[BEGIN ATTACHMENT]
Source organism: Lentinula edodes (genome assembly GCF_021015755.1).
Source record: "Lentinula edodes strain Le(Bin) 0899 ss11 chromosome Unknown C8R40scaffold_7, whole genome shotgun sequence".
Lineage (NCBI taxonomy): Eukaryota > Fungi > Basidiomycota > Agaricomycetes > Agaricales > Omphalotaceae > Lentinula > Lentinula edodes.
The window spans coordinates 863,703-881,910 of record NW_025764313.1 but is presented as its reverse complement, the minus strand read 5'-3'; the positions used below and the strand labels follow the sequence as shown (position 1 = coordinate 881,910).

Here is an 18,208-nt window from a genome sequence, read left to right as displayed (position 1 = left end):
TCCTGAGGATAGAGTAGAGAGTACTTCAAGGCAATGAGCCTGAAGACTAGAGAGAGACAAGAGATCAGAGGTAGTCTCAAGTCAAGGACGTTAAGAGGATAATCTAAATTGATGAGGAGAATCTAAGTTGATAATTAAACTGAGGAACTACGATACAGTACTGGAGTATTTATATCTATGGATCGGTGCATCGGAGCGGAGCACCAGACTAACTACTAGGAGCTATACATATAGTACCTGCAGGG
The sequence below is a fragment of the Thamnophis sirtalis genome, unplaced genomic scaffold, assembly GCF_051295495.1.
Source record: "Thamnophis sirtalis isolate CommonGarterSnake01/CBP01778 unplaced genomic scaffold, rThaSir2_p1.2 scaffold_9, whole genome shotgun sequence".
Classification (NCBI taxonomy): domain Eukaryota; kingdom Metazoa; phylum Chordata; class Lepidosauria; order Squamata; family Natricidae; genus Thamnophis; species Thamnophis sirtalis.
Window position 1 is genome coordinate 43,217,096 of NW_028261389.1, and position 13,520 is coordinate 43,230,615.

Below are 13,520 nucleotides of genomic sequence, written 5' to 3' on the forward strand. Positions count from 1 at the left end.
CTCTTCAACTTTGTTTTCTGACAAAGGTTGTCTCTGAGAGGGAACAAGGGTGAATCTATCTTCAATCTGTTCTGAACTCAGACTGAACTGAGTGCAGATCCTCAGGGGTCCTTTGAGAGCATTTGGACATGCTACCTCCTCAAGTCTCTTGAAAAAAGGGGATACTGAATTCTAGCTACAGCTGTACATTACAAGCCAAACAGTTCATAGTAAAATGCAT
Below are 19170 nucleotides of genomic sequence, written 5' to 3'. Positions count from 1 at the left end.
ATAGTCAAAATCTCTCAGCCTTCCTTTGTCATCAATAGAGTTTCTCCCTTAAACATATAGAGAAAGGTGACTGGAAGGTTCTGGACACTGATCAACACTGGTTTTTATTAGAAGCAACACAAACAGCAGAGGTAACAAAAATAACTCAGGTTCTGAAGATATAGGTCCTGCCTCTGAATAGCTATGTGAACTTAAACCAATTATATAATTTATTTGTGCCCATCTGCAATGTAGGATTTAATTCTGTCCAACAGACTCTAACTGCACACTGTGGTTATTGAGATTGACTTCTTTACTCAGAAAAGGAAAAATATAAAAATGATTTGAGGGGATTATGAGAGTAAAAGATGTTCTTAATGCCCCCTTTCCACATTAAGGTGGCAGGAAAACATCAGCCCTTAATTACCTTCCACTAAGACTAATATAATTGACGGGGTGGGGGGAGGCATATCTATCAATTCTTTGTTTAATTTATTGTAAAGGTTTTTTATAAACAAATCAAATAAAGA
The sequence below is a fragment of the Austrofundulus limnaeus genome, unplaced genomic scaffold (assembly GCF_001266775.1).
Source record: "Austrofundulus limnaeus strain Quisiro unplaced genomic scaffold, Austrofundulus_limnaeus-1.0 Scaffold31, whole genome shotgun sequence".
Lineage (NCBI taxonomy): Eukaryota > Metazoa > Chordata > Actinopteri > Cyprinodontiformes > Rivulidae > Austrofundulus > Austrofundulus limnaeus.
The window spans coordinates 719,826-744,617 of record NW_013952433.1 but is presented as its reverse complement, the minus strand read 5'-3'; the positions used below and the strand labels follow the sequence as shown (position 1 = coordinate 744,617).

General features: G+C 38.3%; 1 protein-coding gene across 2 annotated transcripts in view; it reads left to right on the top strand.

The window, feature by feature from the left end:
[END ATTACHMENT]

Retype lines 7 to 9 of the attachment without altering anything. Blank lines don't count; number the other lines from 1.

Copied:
The sequence below is a fragment of the Thamnophis sirtalis genome, unplaced genomic scaffold, assembly GCF_051295495.1.
Source record: "Thamnophis sirtalis isolate CommonGarterSnake01/CBP01778 unplaced genomic scaffold, rThaSir2_p1.2 scaffold_9, whole genome shotgun sequence".
Classification (NCBI taxonomy): domain Eukaryota; kingdom Metazoa; phylum Chordata; class Lepidosauria; order Squamata; family Natricidae; genus Thamnophis; species Thamnophis sirtalis.